Jump in Permian basin output clogs pipelines, cuts prices

oil production
Permian basin production may be slowed or even shut in this year because of limited space on pipelines to transport crude out of the oil rich region.  Williams Ranch Group photo.

Permian basin production may be slowed or even shut in this year because of limited space on pipelines to transport crude out of the oil rich region.  Williams Ranch Group photo.

Permian basin production is estimated to be a record-high 3.08 million b/d in March

Rising production in the Permian basin has caused bottlenecks for pipeline companies carrying crude out of the oil-rich region, resulting in lower prices.  But it has also boosted the bottom line of pipeline companies that serve the region, according to a report by Reuters.

Production in the Permian is estimated to have hit a record high of 3.08 million barrels per day (b/d) in March and the US Energy Information Administration says the Permian basin now accounts for nearly one-third of all US crude production.

The rise in production has filled pipelines to near-capacity levels and there are few new pipelines on the books for this year.  As such, producers could be forced to cut production or maybe even shut in active production.

As well, drillers are now heading out to relatively less-profitable areas in the Permian basin, according to energy analyst John Zanner.

“As these fringe areas begin to get exploited, we are seeing more and more crude that needs to find a pipeline to Cushing or the Gulf Coast,” he told Reuters.

Analysts had expected pipelines transporting crude out of the Permian would fill to capacity by mid-2018, but market intelligence firm Genscape says pipeline capacity from the Permian has been at 96 per cent for the past four weeks.

Prices are under pressure as a result.  US crude delivery in Midland, Texas, traded down as much as $5.50/barrel under the price of benchmark futures on Wednesday.  This is the weakest price since October 2014.  West Texas Sour, the sour grade delivered into Midland traded as much as $6.25/barrel below futures.  And Midland light sweet crude is now trading at over $8/barrel less than WTI, the biggest discount ever.

“What the spreads are telling you is that these pipelines are full going to the Gulf Coast,” Kendrick Rhea at energy consultancy East Daley Capital told Reuters.

Traders and analysts say the wide spreads show that pipeline operators are dealing with a surge in demand and throughput.  According to Reuters, spreads have widened enough to cover spot shipping rates, which are usually higher than long-term committed rates offered by pipeline companies.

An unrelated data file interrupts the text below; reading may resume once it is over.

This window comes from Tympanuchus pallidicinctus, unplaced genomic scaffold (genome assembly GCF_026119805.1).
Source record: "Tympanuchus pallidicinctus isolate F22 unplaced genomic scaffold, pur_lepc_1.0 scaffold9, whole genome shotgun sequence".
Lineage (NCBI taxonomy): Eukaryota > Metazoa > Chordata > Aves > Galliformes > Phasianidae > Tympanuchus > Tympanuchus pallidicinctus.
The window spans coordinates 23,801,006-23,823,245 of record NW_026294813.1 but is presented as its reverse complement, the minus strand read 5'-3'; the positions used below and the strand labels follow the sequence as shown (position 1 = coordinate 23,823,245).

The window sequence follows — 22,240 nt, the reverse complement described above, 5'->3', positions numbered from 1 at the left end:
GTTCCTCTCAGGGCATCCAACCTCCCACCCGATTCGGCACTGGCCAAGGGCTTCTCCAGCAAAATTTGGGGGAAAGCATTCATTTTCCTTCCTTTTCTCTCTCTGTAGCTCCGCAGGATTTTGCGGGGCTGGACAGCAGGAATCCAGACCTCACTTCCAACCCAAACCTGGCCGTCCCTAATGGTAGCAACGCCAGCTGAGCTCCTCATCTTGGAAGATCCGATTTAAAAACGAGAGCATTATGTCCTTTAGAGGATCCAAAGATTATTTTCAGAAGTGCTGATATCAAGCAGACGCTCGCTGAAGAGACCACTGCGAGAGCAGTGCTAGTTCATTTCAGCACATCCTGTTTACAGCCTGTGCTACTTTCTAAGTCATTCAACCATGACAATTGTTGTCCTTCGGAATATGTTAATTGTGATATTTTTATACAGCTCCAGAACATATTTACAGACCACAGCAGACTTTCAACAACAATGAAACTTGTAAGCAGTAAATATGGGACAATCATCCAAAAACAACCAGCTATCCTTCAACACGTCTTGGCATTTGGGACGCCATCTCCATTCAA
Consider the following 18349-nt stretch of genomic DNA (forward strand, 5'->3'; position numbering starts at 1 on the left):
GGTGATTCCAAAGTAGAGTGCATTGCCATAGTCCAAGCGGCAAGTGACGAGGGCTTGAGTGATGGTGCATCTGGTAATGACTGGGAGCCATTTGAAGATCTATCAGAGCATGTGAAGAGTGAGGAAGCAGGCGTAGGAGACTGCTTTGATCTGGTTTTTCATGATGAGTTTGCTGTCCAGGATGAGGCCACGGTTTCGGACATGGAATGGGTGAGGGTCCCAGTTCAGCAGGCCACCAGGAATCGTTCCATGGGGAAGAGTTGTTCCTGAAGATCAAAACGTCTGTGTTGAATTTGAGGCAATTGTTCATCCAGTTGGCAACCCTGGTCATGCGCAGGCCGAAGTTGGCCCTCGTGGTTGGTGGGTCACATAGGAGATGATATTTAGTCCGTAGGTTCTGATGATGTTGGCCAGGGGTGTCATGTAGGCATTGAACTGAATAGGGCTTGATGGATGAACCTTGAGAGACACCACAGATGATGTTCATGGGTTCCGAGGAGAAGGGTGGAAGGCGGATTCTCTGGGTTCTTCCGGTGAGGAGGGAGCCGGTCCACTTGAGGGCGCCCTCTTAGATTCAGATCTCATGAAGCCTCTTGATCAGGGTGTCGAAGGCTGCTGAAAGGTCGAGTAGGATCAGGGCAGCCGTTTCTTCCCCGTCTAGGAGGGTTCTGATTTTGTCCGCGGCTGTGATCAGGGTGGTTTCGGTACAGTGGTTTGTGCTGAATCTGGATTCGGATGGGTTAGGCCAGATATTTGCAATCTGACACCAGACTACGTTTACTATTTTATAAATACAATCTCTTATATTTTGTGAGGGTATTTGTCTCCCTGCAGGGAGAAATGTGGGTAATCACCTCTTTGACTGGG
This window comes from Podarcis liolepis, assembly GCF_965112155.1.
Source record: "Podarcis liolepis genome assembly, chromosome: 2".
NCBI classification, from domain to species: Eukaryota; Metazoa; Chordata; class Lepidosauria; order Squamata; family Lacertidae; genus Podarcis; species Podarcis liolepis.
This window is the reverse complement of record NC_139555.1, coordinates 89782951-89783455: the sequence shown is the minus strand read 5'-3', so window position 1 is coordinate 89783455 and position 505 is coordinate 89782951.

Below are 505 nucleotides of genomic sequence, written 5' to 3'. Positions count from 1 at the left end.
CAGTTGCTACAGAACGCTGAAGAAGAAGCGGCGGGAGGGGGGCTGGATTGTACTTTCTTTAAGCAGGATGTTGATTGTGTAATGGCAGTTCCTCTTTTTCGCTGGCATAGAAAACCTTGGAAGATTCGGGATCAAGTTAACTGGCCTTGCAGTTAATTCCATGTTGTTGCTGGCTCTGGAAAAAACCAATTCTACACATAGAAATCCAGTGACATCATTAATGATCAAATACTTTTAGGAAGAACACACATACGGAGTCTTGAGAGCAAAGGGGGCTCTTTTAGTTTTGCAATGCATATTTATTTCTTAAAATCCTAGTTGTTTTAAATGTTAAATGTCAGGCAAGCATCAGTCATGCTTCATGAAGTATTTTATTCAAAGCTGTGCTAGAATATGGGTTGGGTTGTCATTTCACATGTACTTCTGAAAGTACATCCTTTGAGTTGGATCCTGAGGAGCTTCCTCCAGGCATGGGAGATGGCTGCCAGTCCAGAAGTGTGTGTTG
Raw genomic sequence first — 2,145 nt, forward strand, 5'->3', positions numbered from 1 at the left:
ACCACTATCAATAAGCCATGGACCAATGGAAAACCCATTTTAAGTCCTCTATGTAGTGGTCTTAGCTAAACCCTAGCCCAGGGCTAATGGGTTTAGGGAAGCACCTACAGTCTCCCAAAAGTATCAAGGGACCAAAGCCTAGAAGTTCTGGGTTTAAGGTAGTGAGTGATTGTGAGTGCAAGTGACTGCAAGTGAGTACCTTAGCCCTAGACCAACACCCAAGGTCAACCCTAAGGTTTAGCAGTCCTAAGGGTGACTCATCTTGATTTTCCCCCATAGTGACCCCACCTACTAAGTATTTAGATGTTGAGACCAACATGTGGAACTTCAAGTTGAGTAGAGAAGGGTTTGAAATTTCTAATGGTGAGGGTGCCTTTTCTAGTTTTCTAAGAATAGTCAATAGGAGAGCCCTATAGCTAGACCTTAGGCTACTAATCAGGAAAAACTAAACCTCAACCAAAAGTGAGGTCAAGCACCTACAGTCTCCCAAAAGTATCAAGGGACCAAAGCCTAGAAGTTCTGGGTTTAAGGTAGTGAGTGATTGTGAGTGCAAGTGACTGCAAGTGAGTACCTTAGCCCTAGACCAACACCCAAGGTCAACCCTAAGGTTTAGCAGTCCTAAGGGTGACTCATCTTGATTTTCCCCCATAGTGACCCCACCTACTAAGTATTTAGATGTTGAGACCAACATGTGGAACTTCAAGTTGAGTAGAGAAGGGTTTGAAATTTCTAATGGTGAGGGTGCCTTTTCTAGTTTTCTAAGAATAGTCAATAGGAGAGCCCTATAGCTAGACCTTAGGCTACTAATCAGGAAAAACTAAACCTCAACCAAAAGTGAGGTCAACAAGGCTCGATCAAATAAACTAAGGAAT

Pipeline companies will likely see a boost in earnings for several quarters.  Thomson Reuters data shows analysts’ projections for revenue for Enterprise Products Partners LP, Energy Transfer Partners LP and Plains All American Pipeline LP have been revised higher in the past 90 days.

The three pipeline companies are in the top 10 per cent of companies with upward revisions according to Thomson Reuters data.  The same model projects all three companies will exceed revenue projections in the first quarter.

“They’re going to see record flows coming out, they’re going to see record margins on marketing and on walk-up tariffs for the rest of the year,” Rhea said.

Genscape reports that as of March 2018, the Permian basin had a total of 3.175 million b/d of outgoing pipeline, rail and local refining capacity.  Pipeline capacity accounts for 2.725 million b/d.

The Permian Express 3 pipeline is undergoing expansion and, once complete, will add 200,000 barrels of daily capacity by late 2018 and the Enterprise Midland-to-Sealy pipeline expansion could boost capacity to 450,000 b/d from 330,000 b/d late last year.

Next year, projects including Cactus Pipeline 2 and EPIC lines will significantly boost capacity, adding 1.5 million b/d.



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